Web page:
It wasn’t a difficult decision not to sleep on The Mall this Spring Bank Holiday. I’ve spent enjoyable nights in some odd places, so I’d never criticise the choice of those drawn to the pavement outside what a French friend recently described to her children as “the Queen’s House”.
It’s not only that there are lots of other pleasurable places in which to enjoy early June. More important is that my patriotism – my commitment to a full life for all my fellow citizens and a fairer, peaceful world for everyone else – doesn’t require me to wave flags, cheer processions or listen to superannuated royal “experts” and flunkeys as they earn a summer shilling hyperbolically extolling the monarchy and its personnel.
This isn’t being disrespectful to the Queen, an elderly and frail widow who emerges into her 71st year as head of government with a rather better reputation than a few other European hereditary heads of state in my lifetime.
But in this time of national crisis – galloping inflation, impending financial catastrophe and with a corrupt liar in No 10 Downing Street – don’t we need to grow out of this sentimental nonsense? Couldn’t we liberate our fixed-smile TV presenters and reporters from spending the Spring Bank holiday dutifully gushing what they know to be largely saccharine guff?
How about instead living in a country not of curtsies, unearned titles and Ruritanian fancy dress but one where the dignity and equal worth of all its citizens is foremost – a society happily free from the divisions of status and privilege – an appealing, inclusive state that belongs to its people?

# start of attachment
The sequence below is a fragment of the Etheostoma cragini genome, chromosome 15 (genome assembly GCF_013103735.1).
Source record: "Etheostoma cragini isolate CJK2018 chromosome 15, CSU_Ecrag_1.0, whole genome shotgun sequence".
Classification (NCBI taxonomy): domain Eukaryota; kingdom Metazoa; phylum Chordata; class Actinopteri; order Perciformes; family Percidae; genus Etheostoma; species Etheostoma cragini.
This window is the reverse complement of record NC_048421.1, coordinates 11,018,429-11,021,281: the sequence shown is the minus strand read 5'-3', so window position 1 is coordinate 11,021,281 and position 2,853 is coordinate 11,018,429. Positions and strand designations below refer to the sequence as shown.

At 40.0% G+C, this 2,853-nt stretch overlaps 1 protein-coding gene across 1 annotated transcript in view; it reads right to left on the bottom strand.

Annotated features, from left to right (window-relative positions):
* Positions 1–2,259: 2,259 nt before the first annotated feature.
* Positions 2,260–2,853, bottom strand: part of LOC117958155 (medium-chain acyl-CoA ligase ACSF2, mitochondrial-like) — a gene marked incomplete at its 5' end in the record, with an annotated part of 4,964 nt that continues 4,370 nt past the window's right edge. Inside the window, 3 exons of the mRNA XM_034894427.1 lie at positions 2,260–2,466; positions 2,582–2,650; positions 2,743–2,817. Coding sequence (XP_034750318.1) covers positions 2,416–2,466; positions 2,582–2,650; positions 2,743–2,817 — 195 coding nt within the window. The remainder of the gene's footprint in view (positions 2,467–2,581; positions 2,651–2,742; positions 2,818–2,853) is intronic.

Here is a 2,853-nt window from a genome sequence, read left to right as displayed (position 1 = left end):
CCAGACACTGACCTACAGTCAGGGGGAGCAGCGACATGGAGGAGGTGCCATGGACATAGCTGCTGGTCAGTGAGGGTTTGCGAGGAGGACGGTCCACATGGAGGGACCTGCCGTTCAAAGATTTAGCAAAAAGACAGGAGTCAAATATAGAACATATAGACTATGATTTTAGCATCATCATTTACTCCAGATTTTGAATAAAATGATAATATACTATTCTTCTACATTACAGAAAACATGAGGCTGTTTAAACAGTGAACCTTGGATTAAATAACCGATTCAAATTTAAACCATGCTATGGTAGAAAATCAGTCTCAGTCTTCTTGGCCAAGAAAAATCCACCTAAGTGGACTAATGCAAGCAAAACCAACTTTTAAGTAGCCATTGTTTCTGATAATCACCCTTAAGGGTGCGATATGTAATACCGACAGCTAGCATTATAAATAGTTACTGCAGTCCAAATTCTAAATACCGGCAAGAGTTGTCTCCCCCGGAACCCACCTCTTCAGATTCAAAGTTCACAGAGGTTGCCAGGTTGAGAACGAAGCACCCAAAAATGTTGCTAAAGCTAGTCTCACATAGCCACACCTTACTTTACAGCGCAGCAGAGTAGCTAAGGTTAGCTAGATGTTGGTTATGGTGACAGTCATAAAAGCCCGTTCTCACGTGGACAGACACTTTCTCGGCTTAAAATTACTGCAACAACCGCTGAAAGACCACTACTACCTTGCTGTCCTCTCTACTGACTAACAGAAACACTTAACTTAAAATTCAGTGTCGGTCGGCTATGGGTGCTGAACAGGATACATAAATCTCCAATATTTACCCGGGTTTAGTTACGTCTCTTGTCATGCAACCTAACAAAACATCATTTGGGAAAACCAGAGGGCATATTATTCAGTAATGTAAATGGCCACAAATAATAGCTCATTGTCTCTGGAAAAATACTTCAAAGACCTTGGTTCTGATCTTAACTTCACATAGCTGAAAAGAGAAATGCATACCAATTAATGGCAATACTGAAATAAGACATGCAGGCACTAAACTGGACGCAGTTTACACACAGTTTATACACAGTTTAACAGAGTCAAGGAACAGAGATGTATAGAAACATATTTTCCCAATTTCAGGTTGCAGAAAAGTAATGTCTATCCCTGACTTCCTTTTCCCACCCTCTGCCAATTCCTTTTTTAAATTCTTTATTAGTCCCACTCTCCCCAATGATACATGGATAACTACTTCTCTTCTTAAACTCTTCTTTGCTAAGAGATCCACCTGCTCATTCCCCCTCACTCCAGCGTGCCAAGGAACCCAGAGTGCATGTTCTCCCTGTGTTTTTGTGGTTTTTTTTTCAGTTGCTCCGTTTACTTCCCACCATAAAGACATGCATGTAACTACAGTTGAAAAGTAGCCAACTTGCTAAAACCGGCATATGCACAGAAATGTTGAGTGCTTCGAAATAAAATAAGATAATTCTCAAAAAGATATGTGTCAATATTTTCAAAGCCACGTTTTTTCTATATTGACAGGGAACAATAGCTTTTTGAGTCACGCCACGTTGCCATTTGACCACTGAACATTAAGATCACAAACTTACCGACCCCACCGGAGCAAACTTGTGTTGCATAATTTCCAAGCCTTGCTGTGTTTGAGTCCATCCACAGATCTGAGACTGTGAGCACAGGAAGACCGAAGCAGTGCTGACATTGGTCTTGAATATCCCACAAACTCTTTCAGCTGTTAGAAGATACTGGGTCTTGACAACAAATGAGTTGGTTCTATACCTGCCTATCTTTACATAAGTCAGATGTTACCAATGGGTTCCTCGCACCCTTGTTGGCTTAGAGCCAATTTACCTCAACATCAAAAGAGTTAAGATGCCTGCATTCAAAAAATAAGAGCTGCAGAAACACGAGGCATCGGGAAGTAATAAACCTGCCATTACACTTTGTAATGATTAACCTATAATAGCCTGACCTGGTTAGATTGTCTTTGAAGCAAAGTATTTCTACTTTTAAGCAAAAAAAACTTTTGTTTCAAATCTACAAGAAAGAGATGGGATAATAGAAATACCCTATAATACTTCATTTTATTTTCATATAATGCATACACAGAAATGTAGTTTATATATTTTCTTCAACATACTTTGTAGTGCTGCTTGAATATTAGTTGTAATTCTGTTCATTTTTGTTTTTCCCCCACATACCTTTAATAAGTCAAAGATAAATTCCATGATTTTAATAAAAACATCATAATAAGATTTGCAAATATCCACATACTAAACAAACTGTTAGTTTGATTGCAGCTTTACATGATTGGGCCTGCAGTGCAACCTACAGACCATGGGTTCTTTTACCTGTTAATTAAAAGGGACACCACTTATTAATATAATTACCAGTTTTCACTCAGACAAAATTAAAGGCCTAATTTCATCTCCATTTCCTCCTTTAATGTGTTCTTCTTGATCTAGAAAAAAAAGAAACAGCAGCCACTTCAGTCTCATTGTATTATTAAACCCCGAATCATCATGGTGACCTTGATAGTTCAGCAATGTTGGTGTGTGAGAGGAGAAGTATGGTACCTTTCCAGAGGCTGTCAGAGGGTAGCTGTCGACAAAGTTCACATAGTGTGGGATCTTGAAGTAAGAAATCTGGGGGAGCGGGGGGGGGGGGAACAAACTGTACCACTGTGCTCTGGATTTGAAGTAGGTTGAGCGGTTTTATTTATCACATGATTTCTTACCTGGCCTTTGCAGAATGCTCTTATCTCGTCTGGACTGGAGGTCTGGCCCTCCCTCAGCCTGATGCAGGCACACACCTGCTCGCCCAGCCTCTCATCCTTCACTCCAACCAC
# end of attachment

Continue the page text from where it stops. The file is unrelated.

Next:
My old friend Ken Ritchie has written well about this for a Labour audience, but I think his calm, reasoned advocacy of republicanism will appeal to many others when he writes:
“It is a mistake to view the monarchy as a quaint and largely irrelevant left-over from a bygone age. Monarchs no longer rule the country in the way their predecessors did (although, constitutionally, they still have considerable powers to do so), but their influence on governance and society should not be underestimated. Too often that royal influence is used to prop up the powers of a right-leaning establishment, and acceptance of the monarchy’s existence reinforces a social order that is inimical to Labour’s values.”
No one I know is calling for the tumbrils and guillotine. But Ken concludes that the time is right for us to think of a different future.
“With the experiences of the Brexit process and the COVID lockdown raising more questions about the fairness of society, fundamental changes are needed to restore confidence in politics. The case for a national debate on how we are governed is therefore a strong one.”
Boris Johnson is scarcely the character to lead such a debate. Could Keir Starmer, touched on the shoulder by the heir to the throne in 2014 to become a knight of the realm, be the person to do it? Or will change only come about when those of us not sleeping on The Mall or dozing before our screens make it happen?
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